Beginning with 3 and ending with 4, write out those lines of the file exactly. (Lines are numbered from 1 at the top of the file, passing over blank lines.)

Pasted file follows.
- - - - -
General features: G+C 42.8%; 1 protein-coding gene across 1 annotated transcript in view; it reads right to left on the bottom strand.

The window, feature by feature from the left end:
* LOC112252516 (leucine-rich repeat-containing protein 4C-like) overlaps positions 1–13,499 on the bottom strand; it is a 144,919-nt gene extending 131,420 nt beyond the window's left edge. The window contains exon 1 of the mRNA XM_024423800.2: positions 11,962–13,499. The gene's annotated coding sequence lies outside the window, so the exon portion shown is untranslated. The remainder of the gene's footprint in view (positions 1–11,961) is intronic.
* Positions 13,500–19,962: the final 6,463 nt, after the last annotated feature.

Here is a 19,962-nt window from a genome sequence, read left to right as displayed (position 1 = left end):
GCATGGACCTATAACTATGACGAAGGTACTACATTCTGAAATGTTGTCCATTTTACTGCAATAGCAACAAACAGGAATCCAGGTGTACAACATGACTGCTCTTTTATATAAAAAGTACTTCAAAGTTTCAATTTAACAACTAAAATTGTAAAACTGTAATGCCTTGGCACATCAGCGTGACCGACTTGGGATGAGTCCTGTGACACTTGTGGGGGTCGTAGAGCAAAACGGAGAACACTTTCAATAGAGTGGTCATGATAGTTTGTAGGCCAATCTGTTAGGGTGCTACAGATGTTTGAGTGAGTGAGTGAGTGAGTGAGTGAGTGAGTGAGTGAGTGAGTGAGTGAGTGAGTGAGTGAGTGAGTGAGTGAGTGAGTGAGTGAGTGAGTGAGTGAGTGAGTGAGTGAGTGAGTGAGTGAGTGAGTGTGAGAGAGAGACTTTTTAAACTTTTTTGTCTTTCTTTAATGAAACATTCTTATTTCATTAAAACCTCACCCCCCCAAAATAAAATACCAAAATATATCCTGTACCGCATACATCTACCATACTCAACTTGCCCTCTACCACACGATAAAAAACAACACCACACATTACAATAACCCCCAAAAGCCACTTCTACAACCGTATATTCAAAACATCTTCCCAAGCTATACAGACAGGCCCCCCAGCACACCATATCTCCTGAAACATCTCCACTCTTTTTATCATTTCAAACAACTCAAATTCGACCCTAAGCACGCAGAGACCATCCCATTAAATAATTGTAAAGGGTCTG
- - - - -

* LOC112252516 (leucine-rich repeat-containing protein 4C-like) overlaps positions 1–13,499 on the bottom strand; it is a 144,919-nt gene extending 131,420 nt beyond the window's left edge. The window contains exon 1 of the mRNA XM_024423800.2: positions 11,962–13,499. The gene's annotated coding sequence lies outside the window, so the exon portion shown is untranslated. The remainder of the gene's footprint in view (positions 1–11,961) is intronic.
* Positions 13,500–19,962: the final 6,463 nt, after the last annotated feature.